Away | University Theatre GuildPhoto – Richard Parkhill

It is always a privilege to see a student production sponsored by an established theatre company such as the Guild. Such a production not only gives experience to aspiring thespians, but also shows us what (and who) might be waiting in the wings as the future of theatre in a community.

This production of Australian playwright Michael Gow’s Away, well known and oft studied by high school students, is a fine example of such a student production – but perhaps with too many hallmarks of a high school production. Director Aldo Longobardi is clearly an experienced proponent of this latter genre, and makes his directorial debut showing his clear abilities with young people. Yet while the potential is very much there, but it could shine more brightly than it does in this instance.

The Little Theatre is an intimate setting, but not so intimate that sotto voce expressions can be heard. From the Midsummer Nights Dream final speech that opened the show, the words of too many of these aspiring actors were lost in unclarity of diction, rapidity of speech and poor projection. A whisper in the audience from behind me (in the 4th row back) said it all: “I want to stand up and yell, ‘speak up!’” Even in an intimate setting such as this, we do not have the intimacy of television or film close-ups to catch all the nuances that may well have been there, because there are some fine actors in this troupe.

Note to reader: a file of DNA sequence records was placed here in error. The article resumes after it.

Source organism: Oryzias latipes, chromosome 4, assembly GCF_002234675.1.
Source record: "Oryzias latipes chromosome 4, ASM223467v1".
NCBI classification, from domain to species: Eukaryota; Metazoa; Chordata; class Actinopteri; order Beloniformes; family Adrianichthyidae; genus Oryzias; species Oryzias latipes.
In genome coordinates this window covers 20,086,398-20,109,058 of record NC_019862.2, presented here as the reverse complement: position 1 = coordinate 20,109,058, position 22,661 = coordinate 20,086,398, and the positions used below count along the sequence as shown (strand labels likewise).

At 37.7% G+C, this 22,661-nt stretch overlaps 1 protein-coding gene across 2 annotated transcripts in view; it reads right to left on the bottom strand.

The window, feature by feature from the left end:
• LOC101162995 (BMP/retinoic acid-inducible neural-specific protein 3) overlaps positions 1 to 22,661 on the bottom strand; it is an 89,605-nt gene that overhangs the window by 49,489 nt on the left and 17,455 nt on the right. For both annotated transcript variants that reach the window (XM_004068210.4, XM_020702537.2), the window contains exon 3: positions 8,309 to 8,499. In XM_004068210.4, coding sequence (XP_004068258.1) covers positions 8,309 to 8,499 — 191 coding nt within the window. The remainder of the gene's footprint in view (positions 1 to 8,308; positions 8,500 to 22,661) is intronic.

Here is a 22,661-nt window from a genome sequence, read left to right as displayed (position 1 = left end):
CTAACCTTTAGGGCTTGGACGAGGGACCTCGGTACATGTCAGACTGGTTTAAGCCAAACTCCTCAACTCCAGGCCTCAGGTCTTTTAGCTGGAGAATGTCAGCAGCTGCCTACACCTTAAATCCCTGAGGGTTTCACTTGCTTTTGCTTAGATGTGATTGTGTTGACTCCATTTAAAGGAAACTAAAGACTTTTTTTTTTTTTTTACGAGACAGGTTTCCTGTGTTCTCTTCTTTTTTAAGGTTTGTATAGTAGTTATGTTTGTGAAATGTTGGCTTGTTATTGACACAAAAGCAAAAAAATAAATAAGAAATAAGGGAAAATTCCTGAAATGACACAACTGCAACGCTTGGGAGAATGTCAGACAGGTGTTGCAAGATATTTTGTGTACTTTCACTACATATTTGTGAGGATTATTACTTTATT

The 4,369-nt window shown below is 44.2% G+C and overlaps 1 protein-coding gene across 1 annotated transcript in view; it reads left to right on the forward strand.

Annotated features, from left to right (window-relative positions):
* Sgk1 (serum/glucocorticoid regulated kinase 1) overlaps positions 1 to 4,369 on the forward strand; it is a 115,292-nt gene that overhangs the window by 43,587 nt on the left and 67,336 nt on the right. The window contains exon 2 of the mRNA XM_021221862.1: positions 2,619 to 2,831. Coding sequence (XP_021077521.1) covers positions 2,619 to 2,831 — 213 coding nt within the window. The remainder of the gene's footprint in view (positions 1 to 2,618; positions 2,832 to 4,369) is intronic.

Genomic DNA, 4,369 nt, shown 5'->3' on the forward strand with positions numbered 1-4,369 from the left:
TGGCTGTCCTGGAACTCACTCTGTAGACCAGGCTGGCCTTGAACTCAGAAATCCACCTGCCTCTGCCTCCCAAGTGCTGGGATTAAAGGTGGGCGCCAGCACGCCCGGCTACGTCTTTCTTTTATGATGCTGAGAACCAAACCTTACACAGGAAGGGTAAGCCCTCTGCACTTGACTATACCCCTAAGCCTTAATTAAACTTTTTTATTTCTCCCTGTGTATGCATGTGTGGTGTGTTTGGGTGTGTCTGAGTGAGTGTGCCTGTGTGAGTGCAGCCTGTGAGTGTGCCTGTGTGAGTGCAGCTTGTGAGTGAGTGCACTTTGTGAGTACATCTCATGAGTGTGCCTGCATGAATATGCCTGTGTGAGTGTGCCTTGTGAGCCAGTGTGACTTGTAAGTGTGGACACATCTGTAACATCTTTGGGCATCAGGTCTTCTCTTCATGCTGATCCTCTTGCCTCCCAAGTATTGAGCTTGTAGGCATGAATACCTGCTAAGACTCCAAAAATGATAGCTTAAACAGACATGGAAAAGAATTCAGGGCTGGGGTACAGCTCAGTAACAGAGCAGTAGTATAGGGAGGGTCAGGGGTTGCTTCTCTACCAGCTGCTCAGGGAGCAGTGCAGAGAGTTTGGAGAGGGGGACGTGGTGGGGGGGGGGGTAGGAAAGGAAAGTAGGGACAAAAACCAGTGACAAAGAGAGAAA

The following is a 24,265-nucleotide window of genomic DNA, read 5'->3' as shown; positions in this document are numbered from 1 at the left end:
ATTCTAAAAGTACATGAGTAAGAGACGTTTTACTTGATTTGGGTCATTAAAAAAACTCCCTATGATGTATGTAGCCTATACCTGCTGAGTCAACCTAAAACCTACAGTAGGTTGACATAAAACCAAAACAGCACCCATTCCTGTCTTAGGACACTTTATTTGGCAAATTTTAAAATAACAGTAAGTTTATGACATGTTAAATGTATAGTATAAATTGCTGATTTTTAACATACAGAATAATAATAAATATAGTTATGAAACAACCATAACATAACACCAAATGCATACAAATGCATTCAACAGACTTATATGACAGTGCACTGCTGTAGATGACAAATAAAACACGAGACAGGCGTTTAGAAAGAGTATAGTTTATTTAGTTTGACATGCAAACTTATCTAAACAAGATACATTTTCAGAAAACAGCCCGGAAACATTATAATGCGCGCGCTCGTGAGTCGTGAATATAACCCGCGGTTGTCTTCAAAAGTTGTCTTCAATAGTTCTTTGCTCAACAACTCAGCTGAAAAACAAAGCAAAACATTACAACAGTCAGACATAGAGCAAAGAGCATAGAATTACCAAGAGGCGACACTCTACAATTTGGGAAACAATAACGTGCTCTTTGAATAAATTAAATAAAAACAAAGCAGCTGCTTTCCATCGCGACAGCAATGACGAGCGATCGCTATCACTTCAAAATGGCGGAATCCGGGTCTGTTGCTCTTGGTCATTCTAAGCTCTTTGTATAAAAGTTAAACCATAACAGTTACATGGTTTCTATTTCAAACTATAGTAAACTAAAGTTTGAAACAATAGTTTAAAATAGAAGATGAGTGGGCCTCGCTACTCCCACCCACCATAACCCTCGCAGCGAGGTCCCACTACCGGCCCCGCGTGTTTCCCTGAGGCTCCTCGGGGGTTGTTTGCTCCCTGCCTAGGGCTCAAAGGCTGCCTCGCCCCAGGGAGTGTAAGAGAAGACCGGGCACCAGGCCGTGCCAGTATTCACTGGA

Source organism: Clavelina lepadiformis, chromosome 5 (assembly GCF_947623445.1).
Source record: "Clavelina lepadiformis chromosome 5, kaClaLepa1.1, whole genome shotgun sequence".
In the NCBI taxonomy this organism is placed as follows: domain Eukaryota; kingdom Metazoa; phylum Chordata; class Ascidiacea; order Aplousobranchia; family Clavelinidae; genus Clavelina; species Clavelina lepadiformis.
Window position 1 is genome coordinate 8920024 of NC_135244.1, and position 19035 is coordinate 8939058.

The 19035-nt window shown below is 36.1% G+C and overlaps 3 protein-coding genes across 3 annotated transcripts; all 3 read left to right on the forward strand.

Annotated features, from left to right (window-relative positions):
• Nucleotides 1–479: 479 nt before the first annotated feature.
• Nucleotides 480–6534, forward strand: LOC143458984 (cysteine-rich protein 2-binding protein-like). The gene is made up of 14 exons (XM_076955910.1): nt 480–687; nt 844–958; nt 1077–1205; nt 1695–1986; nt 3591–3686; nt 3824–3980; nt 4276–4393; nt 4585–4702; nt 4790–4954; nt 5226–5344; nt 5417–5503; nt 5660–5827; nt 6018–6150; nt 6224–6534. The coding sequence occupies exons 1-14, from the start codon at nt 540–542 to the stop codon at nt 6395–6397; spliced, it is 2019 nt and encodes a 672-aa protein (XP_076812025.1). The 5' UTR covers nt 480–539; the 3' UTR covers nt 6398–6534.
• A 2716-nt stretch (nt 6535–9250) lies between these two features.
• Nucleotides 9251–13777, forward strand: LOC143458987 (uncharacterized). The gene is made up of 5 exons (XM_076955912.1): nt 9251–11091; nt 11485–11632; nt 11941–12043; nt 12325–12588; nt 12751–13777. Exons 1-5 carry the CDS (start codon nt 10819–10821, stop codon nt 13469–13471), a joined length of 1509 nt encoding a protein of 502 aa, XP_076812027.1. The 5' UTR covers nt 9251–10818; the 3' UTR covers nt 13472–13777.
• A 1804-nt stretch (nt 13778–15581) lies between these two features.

As three families, each with their own problems, are away camping, Josh Coldwell (who we could always hear) is a nicely portrayed nasty chauvinist, and Sophia Dooley is a consistently coy, bereaved mother, trying hard to find herself. Kelly Mildenhall is a convincingly unpleasant, hard to please (“don’t argue with me: I’m going to take something and then get lunch”) mother of a totally dysfunctional family. Robert Bell shines as the awful compere of the camp concert, and Karen Burns is a very sweet young thing trying to escape the bonds of her constricted family.

These down-to earth Aussie stereotypes are interestingly set within a framework of mysticism, magic and symbolism, as the fairies, to the music of the Mendelssohn “Wedding March” (both as in “Midsummer Nights Dream”) create a storm which draws the families together to face their secrets, isolation from each other and the walls between them. There is apposite use of a back projection screen to indicate settings and to augment the symbolism, and good use of the upper level, both for action and for projection of images.

This production of a fine Australian play shows considerable potential for the developing theatrical maturity of these up and coming actors and director.

University Theatre Guild presents
by Michael Gow

Directed by Aldo Longobardi

Venue: The Little Theatre | University of Adelaide
Dates: May 4 – 18, 2013
Tickets: $28 – $23

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